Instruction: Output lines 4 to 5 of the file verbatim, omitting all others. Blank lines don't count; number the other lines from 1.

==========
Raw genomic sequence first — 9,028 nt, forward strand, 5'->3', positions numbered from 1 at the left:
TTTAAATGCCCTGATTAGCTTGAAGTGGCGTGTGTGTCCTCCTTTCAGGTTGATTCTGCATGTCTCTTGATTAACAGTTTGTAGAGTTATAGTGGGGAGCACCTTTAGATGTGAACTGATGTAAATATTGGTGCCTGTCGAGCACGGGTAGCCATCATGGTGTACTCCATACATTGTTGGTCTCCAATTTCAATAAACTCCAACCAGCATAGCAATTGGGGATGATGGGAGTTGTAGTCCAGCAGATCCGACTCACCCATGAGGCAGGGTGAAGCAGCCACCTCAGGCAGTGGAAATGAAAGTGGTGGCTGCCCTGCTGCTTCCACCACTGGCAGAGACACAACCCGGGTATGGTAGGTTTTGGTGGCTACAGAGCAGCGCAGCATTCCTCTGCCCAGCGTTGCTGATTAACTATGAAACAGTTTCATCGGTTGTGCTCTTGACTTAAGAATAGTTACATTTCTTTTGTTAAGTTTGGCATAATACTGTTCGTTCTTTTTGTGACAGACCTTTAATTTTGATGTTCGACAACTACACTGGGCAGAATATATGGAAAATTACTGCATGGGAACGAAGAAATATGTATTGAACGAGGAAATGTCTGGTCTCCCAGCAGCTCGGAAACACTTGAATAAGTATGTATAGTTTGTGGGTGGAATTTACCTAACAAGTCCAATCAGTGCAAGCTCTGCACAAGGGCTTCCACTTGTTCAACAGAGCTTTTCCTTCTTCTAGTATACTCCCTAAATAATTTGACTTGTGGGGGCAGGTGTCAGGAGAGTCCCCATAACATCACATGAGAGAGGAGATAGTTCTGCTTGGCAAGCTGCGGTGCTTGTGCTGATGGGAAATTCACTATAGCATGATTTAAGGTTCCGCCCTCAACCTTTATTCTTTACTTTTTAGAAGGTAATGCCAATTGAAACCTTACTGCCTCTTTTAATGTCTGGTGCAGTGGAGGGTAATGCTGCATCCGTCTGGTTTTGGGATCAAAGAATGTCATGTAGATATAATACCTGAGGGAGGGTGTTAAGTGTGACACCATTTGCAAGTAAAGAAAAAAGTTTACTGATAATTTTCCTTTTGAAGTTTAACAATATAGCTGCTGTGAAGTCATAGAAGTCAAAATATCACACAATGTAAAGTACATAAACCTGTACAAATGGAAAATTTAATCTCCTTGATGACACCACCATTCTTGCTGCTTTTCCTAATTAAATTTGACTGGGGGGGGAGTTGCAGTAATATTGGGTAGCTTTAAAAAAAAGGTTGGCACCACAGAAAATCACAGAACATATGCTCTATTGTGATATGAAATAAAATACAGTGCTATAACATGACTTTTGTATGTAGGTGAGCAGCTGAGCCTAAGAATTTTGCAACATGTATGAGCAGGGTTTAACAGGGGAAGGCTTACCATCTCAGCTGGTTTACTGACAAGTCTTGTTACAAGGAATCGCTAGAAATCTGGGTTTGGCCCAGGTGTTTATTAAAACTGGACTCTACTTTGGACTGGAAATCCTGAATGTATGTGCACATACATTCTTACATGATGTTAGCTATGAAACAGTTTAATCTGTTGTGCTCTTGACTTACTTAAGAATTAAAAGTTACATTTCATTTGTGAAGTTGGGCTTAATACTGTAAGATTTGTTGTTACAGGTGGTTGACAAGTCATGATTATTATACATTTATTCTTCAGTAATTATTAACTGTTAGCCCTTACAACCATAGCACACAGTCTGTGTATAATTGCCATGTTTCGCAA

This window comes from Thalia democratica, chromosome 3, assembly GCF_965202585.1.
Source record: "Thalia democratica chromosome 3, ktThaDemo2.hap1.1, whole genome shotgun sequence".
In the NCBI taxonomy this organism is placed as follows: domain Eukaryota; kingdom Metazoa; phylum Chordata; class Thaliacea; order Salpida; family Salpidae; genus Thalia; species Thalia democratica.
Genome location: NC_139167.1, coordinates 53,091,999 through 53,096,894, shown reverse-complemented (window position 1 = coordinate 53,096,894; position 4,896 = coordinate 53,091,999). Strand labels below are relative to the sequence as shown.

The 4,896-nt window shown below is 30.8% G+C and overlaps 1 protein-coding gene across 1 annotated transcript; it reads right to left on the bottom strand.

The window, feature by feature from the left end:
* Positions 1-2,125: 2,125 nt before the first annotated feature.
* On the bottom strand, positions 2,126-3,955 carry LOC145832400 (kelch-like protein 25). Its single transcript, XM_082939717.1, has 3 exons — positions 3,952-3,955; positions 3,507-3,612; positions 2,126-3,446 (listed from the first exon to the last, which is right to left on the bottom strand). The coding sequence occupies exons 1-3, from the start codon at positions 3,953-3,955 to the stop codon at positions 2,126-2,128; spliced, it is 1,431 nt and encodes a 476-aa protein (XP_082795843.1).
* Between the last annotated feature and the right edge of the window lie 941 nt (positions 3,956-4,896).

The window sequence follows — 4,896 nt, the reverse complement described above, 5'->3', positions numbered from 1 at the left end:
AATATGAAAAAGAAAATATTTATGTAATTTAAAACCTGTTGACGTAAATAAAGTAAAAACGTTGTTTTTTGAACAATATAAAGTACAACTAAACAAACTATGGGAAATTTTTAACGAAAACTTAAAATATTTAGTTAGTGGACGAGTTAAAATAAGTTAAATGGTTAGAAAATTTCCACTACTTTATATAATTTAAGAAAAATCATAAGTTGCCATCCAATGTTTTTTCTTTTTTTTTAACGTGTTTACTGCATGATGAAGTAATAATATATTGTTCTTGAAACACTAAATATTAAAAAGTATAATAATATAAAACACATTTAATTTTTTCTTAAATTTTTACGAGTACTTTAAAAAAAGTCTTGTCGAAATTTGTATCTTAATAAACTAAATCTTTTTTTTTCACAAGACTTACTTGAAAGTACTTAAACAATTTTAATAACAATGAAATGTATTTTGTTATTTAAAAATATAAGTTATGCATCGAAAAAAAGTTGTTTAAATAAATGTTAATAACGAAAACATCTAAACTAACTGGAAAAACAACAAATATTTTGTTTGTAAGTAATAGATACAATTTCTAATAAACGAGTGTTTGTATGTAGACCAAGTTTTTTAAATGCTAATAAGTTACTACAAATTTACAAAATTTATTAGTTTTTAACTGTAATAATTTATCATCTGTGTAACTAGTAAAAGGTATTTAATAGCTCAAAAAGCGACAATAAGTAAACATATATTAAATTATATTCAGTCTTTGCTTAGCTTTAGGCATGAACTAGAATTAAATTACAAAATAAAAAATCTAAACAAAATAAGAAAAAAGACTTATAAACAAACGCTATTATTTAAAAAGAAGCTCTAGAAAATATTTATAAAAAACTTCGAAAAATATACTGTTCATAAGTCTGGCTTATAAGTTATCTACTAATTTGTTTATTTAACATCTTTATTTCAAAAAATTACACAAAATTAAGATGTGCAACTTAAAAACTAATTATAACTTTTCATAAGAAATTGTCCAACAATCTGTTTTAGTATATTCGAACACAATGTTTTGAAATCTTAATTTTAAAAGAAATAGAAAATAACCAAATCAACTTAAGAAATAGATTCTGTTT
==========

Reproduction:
Source record: "Thalia democratica chromosome 3, ktThaDemo2.hap1.1, whole genome shotgun sequence".
In the NCBI taxonomy this organism is placed as follows: domain Eukaryota; kingdom Metazoa; phylum Chordata; class Thaliacea; order Salpida; family Salpidae; genus Thalia; species Thalia democratica.